Catholics observe Lent

Faith, Normal

The National, Thursday February 27th, 2014

 LENT, for members of the Catholic faith, begins next Wednesday, March 5.

It a time of preparation for the death of Christ on Good Friday and His Resurrection on Easter Sunday.

It is a period of 40 days of repentance, with prayer, fasting and abstinence, and confession.

Lent begins on Ash Wednesday (March 5), 46 days before Easter Sunday. 

While Ash Wednesday is not a holy day of obligation, all Roman Catholics are encouraged to attend Mass to mark the beginning of the Lenten season.

The ashes are made by burning the blessed palms that were distributed the previous year on Palm Sunday. 

Many churches ask their parishioners to return any palms that they took home so that they can be burned.

After the priest blesses the ashes and sprinkles them with holy water, the faithful come forward to receive them.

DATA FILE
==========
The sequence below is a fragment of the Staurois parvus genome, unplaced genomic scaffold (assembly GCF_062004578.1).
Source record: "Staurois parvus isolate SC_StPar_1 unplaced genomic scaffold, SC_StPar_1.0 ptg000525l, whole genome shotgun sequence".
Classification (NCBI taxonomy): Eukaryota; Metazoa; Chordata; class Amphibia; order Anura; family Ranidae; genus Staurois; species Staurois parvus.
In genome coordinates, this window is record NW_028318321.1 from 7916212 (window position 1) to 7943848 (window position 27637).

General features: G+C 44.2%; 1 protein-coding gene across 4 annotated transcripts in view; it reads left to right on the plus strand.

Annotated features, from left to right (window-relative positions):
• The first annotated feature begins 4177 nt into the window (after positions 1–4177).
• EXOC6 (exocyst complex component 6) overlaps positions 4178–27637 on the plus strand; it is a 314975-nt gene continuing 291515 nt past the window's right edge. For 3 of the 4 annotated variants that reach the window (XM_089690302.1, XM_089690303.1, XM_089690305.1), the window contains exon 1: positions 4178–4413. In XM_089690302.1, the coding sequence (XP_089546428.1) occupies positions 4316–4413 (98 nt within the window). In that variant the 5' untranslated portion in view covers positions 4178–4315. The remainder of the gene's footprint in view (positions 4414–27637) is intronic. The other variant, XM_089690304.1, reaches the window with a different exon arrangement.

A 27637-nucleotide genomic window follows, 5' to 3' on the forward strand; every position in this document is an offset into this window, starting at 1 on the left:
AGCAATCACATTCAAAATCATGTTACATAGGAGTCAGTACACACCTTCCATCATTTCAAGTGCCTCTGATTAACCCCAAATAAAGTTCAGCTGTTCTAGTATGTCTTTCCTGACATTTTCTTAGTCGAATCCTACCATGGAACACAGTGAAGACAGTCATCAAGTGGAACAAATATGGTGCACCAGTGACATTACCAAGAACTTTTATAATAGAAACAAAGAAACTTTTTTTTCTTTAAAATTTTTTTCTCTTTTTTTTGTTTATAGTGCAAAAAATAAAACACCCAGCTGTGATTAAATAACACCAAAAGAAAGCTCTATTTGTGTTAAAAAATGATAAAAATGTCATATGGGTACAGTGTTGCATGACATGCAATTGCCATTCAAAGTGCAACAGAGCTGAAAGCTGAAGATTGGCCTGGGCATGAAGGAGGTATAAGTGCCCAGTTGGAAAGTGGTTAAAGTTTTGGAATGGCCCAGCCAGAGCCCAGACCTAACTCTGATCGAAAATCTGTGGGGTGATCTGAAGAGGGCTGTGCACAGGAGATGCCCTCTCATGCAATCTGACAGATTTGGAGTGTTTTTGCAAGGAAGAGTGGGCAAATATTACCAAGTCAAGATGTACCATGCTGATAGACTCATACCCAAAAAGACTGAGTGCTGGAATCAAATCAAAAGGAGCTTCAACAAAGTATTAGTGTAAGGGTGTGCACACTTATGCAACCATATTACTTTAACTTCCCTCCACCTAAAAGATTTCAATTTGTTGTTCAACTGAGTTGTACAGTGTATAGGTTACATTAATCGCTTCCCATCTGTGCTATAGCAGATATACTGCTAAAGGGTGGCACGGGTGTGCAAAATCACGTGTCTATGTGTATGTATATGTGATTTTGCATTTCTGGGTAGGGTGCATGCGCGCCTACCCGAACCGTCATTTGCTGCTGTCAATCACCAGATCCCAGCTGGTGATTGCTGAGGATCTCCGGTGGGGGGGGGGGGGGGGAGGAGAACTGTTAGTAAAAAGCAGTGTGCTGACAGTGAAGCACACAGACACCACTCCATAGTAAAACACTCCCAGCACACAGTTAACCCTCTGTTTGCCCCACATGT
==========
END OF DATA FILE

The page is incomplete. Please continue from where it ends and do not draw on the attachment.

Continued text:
The priest dips his right thumb in the ashes and, making the Sign of the Cross on each person’s forehead, says: “Remember, man, that thou art dust, and to dust thou shalt return” (or a variation on those words).

The distribution of ashes reminds the people of our own mortality and calls us to repentance. 

In the early church, Ash Wednesday was the day on which those who had sinned, and who wished to be readmitted to the church, would begin their public penance. 

The ashes are a reminder of one’s own sinfulness, and many Catholics leave them on their foreheads all day as a sign of humility.

The church emphasises the penitential nature of Ash Wednesday by calling Catholics to fast and abstain from eating meat. 

Catholics who are over the age of 14 are required to refrain from eating any meat, or any food made with meat, on Ash Wednesday. 

This fasting and abstinence is not simply a form of penance, however, it is a call for everyone to take stock of their spiritual lives and should be done privately and not for everyone to know during the lent season.

As Lent begins, everyone should set out specific spiritual goals they would like to reach before Easter and decide how they will pursue them.